With heat, pressure, and steam, irons are an invaluable tool to manipulate individual fibers in fabric. They coax fabric to mold around a curve, lay flat, and encourage thread to meld into fabric.
It’s easy to be distracted by the sewing machine, with all its stitches, bells and whistles… and completely ignore the iron.
Prioritize your iron!
Pressing seams open and using steam and a tailor’s ham go a long way towards elevating your sewing. Lining things up as you sew them, encouraging seams to lay flat against the form makes your garment look professional.
Problem #2: Not Understanding Fabrics and Choosing the Wrong Fabric for the Job
Knowing and understanding fabrics is absolutely critical, but also one of the more challenging skills to learn with sewing. For a lot of people, this skill comes with time and experience.
It’s one of the biggest reasons I’m such a proponent of starting your own fabric swatch book as a beginner. Understanding the different fabrics on the market and how they compare to application, especially in relation to ready-to-wear is vital.
Looking at as much fabric as possible, feeling it and observing how its used out in the real world. It makes it easier and easier to see what fabrics are more appropriate for what purpose.
A pretty floral print might look gorgeous, but is it printed on fabric good enough for what you want to make?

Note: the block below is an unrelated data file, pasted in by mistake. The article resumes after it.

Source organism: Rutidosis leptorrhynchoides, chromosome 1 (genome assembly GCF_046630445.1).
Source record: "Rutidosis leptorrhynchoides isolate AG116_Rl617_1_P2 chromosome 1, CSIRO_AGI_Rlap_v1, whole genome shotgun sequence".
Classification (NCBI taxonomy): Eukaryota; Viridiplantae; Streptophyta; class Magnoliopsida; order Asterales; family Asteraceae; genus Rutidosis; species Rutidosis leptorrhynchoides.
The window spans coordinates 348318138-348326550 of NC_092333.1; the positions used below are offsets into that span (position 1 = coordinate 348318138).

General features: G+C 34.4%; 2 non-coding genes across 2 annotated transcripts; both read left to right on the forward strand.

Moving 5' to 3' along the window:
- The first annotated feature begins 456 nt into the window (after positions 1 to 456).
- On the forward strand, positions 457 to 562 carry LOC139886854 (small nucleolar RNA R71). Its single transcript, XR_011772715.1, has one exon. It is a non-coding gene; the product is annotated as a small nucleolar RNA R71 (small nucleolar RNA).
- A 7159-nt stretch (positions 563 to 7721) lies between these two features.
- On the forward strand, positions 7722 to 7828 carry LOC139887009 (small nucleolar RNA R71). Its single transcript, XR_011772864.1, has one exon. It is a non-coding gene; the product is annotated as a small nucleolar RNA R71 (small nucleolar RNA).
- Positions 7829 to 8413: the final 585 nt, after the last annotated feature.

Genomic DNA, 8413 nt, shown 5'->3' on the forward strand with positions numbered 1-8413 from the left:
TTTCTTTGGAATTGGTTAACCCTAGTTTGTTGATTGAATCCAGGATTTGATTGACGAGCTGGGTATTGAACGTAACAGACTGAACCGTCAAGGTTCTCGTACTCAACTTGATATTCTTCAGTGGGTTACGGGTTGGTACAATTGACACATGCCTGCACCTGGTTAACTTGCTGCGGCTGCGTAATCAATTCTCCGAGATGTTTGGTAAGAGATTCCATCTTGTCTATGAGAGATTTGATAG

I’ve created a free swatch book template to start building your fabric swatch collection. A swatch book is an important part of the learning process.
Get this FREE printable swatch sheet in your inbox!
FREE Fabric Swatch Printable!
Get this FREE printable swatch sheet in your inbox!
Print out a few pages of the free template and start collecting and noting fabric information. This practice develops a solid understanding of how to pick out material.
By doing this, your skills as a sewing beginner will be more fine tuned towards making more beautiful garments!
Problem #1: Ready to Wear Sizing =/= Sewing Sizing
The sad fact is, Ready to Wear clothing sizes are completely different than Sewing Pattern Sizes! A Size 8 from your favorite dress brand will be completely different from Size 8 in a sewing pattern.
Why is that? Each brand uses their own “block” or average measurements for their audience, which influences the fit for their brand. This also extends into sewing pattern companies, who also develop their own sizing matrix.
Also, sewing patterns tend to have more ease (or extra “space”) in their measurements, usually based on the design itself.
The main lesson is that your real-life measurements (when you wrap a measuring tape around your waist, etc.) should be the basis of what size you pick from the sewing pattern envelope. Not what you buy off the rack in a store.
Using your own measurements as the source of truth– not the number on your clothing label– will lead you to picking sizes which work better for you.
You *will* run into problems as a sewing beginner and that’s totally normal and ok!
“[Babies] ability to be bad [at walking] and have everyone be ok with it is how they get good.”Tom Vanderbilt, Beginners: The Joy and Transformative Power of Lifelong Learning
A positive, self-accepting Beginner Mentality (like babies learning how to walk) will do wonders in accepting the ups and downs of sewing.
Being OK with being bad at sewing and trusting that the more you sew the better you get will lift undue pressure from the process.
Leave me a comment down below, letting me know how long did it take for you to feel like you were a confident beginner sewing?